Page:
Earlier this week the Military Compensation and Retirement Modernization Commission released its report recommending an overhaul to the military’s compensation and retirement system. The recommendations, which include a 401k-type savings plan, a graduated pension for service members completing 20 years of service, and a plan to move military retirees to private health insurance similar to that of federal employees has me skeptical.
The problem with much of this is that it starts from a false assumption; military service is comparable with civilian employment and therefore should be compensated similarly.
The simple truth, that congressional and executive branch leaders don’t seem to understand, is that these lives are vastly dissimilar and attempting to curtail compensation to match a civilian paradigm is either intellectually dishonest or a colossal misunderstanding of the world in which service members live.
I could write a long dissertation on the topic, but that would only obfuscate issues and bore us both.
It is this simple. The idea of a grateful nation is a fallacy at best and any compensation military retirees earn is sorely needed as veterans reenter civilian life.
Military retirees need every penny and advantage to re-enter a civilian world. They often have to start over in a career field and many have to convince employers that a military career is has transferable value. Moreover, the ageism military retirees face can and does raise its head as these employment applicants are often grayer than people they are competing against. (I have personally been asked in job interviews whether I would have longevity since I had already retired from one profession.)
To return to military retirees to the civilian world with an “on the cheap” pension and healthcare system that takes money out of pockets as they struggle to make their way in an employment system that values coast over experience is a slap in the face that will surely lead to reduced retention of quality leaders.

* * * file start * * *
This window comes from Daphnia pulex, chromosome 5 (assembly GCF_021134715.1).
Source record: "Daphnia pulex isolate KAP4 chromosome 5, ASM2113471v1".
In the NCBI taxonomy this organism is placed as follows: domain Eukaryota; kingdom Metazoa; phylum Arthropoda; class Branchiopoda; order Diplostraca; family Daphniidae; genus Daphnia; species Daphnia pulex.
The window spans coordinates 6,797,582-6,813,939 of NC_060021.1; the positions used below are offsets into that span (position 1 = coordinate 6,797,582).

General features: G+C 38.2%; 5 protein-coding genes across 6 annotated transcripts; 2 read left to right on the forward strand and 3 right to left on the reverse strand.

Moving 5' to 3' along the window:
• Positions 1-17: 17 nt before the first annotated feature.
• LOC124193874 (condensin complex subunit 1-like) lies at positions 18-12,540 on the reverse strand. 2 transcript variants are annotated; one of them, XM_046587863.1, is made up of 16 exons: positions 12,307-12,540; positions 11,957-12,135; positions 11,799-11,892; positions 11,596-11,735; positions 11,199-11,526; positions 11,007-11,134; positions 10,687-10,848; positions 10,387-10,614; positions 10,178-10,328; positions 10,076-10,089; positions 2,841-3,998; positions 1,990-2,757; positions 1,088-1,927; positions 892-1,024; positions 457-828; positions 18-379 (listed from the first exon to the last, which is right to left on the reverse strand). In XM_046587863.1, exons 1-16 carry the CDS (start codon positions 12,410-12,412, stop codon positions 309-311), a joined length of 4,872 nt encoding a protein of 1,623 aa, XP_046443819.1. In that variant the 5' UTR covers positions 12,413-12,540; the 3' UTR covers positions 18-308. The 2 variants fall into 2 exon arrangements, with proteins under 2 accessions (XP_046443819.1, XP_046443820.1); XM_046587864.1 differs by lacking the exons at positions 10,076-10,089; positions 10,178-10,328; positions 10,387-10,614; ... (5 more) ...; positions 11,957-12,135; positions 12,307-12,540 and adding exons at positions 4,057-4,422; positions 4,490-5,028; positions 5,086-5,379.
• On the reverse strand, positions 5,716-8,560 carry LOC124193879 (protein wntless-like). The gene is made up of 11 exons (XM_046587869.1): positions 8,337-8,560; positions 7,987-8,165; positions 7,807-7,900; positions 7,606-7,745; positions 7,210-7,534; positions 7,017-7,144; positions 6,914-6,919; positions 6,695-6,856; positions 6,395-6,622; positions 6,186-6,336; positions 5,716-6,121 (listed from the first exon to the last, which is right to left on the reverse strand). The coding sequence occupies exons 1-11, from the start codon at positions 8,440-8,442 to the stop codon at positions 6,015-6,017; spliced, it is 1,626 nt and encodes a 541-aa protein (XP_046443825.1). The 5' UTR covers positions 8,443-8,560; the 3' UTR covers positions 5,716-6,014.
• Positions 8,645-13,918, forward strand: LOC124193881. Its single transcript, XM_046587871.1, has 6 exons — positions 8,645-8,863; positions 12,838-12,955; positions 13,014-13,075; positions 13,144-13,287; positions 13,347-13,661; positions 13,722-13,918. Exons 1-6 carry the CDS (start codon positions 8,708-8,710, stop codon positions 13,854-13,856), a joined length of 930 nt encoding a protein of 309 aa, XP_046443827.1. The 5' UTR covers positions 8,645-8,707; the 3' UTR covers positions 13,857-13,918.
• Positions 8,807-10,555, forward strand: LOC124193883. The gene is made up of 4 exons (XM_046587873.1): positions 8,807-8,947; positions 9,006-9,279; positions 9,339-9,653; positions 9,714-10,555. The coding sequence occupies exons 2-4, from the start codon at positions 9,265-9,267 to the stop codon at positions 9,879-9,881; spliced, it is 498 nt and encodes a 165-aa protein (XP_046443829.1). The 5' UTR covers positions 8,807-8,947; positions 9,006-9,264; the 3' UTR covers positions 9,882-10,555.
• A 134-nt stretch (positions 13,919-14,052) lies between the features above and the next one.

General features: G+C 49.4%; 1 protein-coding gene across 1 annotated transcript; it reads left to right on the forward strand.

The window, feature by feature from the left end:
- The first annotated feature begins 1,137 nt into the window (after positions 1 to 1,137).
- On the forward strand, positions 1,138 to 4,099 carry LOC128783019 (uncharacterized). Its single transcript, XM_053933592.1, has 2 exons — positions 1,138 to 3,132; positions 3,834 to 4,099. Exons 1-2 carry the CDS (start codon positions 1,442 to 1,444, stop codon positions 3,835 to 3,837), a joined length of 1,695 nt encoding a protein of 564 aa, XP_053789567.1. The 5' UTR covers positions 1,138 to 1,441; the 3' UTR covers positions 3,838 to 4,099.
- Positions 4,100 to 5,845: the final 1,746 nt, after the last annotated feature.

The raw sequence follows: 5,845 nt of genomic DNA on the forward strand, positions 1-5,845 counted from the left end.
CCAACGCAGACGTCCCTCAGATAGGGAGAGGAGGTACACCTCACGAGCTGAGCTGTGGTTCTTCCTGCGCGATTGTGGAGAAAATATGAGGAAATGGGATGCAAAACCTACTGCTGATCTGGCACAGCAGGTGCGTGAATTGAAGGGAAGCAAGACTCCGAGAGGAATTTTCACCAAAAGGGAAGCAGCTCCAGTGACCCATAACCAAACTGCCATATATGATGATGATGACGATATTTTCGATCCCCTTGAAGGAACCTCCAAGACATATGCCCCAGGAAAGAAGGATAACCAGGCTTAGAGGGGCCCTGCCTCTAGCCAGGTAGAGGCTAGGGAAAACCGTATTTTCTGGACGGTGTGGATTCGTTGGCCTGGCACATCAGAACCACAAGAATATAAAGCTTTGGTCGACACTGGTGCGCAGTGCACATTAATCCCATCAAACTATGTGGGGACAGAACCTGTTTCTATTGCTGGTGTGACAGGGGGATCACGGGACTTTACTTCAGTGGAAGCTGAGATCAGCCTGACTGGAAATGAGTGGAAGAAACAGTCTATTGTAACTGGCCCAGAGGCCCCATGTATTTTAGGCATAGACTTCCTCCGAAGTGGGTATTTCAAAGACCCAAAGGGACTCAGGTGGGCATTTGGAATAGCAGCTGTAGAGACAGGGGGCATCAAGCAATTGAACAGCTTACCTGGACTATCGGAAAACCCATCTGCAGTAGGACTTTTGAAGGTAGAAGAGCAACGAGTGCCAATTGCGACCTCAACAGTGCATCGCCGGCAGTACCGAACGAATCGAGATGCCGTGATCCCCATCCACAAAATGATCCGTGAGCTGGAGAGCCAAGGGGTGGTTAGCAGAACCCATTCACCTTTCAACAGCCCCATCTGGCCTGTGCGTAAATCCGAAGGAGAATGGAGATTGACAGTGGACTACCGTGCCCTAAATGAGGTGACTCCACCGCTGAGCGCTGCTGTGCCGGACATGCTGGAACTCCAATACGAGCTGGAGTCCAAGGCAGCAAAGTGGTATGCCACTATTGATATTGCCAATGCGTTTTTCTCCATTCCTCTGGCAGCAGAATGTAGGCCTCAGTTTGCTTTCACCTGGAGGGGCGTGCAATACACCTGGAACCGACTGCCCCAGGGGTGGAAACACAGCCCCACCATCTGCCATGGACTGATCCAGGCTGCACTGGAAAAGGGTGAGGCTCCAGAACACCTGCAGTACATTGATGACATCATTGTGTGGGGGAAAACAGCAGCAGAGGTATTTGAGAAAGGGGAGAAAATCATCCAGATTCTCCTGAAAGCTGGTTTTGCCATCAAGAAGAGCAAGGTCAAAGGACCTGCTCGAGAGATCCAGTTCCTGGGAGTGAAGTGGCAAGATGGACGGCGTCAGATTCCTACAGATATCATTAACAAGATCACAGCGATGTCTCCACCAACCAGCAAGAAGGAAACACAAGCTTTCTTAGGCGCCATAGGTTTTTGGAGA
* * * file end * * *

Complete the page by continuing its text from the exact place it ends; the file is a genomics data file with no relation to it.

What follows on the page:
It is easy to get knuckleheads to stay, but getting quality leaders to stay requires commitment from the federal government and the American people that seems to be ebbing.
Much of the discussion I’ve read concerning compensation, says that military leaders are concerned that skyrocketing personnel costs are putting future weapons modernization at risk. This rings hollow.
We spend more on defense than do the next ten nations combined. We have a parking lot of tanks in the Nevada desert gathering dust because no service wants them, and there is story, after story of built and unneeded and unwanted equipment.
And the solution to this unrestrained spending free-for-all is to saddle modernization on the back of people programs and retiree compensation.
It’s wrong and unconscionable.
It just makes no sense and will surely lead to poor retention.
When it does, more young people will die and get wounded because the leaders they need left the service because the congress and the nation turned its collective backs on them.